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Re: [W3C Web Crypto WG] how to progress ?

From: Mark Watson <watsonm@netflix.com>
Date: Fri, 22 Jan 2016 11:04:09 -0800
Message-ID: <CAEnTvdDD+QzdPANMjTn65P0_ifO=PzQCMSvJFwbnc46Pp7-sHA@mail.gmail.com>
To: Boris Zbarsky <bzbarsky@mit.edu>
Cc: "public-webcrypto@w3.org" <public-webcrypto@w3.org>
On Fri, Jan 22, 2016 at 10:26 AM, Boris Zbarsky <bzbarsky@mit.edu> wrote:

> On 1/22/16 11:51 AM, Mark Watson wrote:
>
>> ​No idea. Point me at web-platform-tests 101 and I'll tell you :-)​
>>
>
> http://testthewebforward.org/docs/ is sort of a place to start, kinda.
>
> But in terms of evaluating what you can do with them, the upshot is that
> you have a web server running on a localhost port, you have HTML, JS, etc
> on that server.  You use
> http://testthewebforward.org/docs/testharness-library.html to write the
> actual tests.
>
> There are some tests for getRandomValues at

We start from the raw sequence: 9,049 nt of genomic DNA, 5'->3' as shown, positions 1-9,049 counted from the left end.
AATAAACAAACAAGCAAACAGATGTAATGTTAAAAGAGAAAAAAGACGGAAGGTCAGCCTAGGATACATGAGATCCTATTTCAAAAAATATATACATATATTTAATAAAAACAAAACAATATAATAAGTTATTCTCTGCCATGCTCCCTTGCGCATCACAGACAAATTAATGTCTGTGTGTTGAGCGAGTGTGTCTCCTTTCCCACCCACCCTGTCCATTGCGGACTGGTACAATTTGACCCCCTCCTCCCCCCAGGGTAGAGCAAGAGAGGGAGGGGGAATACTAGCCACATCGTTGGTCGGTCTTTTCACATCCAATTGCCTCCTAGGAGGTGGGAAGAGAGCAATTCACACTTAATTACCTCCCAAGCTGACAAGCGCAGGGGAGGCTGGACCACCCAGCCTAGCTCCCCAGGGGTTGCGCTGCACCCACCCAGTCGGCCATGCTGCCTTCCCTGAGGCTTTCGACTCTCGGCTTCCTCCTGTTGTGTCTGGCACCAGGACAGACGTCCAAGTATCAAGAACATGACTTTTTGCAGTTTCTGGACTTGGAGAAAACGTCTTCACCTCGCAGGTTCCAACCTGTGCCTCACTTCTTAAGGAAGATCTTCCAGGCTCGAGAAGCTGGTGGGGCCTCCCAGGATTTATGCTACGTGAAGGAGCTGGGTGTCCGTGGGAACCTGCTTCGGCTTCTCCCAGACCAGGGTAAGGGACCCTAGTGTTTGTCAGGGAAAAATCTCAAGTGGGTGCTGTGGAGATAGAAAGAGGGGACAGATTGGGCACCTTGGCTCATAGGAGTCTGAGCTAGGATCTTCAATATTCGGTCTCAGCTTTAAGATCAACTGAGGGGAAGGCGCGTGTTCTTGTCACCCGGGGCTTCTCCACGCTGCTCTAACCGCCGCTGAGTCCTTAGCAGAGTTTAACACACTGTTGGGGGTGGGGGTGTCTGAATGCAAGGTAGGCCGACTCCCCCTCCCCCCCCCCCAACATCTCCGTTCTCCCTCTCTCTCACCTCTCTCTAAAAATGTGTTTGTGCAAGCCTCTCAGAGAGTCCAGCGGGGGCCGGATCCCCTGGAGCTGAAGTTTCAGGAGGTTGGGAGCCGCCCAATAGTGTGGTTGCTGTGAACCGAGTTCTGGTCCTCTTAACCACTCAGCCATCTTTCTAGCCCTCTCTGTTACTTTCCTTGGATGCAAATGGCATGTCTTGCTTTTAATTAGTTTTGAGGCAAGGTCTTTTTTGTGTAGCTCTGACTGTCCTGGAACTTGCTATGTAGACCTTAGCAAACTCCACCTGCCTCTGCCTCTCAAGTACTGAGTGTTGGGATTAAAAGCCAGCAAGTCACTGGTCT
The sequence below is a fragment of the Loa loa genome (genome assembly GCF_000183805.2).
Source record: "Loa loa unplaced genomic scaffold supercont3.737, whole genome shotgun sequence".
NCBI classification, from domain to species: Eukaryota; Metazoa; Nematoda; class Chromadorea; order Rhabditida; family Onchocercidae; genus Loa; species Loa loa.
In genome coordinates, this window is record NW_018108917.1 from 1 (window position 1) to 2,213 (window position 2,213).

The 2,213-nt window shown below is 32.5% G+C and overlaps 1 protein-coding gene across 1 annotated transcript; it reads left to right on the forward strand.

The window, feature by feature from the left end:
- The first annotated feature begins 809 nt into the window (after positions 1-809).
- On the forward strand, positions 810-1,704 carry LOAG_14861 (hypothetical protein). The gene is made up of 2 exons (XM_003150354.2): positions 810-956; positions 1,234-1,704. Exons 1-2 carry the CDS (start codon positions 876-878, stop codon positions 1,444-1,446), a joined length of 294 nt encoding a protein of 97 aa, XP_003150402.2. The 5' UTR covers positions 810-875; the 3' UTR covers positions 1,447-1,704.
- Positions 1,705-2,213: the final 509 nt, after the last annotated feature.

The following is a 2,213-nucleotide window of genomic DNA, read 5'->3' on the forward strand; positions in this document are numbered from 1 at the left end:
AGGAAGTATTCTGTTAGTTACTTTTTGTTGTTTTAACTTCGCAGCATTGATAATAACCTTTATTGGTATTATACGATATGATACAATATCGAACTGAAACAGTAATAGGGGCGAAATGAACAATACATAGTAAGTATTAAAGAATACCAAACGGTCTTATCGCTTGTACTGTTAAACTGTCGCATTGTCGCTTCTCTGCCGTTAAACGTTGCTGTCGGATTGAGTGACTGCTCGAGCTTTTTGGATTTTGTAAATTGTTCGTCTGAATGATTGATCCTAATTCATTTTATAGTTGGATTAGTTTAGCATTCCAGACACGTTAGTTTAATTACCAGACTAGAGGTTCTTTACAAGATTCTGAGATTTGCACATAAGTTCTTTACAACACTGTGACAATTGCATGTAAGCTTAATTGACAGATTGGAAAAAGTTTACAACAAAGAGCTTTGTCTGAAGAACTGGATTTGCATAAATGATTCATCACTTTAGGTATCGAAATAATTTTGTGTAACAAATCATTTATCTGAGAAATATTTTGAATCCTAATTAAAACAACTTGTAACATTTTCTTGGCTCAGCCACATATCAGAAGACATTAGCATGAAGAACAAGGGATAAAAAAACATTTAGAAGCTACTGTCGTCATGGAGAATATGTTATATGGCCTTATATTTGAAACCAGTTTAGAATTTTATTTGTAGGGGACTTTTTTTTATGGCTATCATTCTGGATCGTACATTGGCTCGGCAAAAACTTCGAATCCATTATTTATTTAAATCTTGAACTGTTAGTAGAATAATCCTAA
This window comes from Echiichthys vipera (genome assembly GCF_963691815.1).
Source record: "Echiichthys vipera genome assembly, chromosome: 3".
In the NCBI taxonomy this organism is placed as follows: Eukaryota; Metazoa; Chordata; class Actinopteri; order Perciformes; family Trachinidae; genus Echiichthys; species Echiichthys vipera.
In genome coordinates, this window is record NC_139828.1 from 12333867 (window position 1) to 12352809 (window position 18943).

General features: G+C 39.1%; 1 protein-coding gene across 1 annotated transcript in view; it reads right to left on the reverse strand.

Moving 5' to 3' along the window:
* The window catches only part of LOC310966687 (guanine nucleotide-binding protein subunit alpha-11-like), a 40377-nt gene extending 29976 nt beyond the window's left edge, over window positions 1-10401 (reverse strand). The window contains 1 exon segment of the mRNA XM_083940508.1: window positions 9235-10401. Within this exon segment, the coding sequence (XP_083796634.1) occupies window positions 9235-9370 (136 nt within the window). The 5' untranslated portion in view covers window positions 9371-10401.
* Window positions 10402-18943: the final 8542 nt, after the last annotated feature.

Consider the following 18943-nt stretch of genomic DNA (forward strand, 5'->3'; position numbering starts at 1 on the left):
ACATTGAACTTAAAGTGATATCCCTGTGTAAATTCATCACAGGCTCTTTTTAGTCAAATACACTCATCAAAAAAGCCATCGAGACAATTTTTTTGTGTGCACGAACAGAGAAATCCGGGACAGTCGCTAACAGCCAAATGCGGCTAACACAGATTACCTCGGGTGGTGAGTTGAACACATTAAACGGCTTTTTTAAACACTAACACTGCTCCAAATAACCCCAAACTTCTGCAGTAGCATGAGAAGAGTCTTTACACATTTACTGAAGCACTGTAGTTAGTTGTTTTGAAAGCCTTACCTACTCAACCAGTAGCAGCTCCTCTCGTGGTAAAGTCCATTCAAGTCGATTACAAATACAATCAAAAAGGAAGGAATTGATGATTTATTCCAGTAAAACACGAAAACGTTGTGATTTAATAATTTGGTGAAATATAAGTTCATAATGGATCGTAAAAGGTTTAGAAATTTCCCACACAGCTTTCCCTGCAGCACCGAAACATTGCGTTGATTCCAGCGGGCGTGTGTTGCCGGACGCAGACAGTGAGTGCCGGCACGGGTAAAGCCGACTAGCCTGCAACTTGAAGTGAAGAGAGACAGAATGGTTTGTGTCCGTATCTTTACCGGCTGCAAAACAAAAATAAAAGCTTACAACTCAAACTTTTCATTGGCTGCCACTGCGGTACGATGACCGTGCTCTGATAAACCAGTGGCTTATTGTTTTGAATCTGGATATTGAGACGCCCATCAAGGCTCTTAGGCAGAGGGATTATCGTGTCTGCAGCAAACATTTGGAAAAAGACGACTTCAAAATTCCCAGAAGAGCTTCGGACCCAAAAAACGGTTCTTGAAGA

> https://github.com/w3c/web-platform-tests/tree/master/WebCryptoAPI that
> you can examine if that helps.
>
> You can also run the tests directly on the web at
> https://w3c-test.org/WebCryptoAPI/test_getRandomValues.html (or the same
> with http:// if desired).
>
> One benefit of using web platform tests for this is that I know for a fact
> that both Chrome and Firefox are running them in continuous integration,
> with periodic syncs from the upstream repo, and I belive Microsoft is as
> well (e.g. they have a fork of that repo at <
> https://github.com/MicrosoftEdge/web-platform-tests>).
>
> Another benefit is that it should be pretty easy to use the existing
> automation bits it has to generate reports on which browsers pass which
> tests.
>
> A third benefit is that anyone can contribute tests and all that.  ;)


​Well, those all sound like quite compelling benefits. Unless anyone has an
opinion to the contrary I suggest we work on putting a full suite of
WebCrypto tests there. I can start by migrating the Netflix test suites.

...Mark​



>
>
> -Boris
>
Received on Friday, 22 January 2016 19:04:41 UTC

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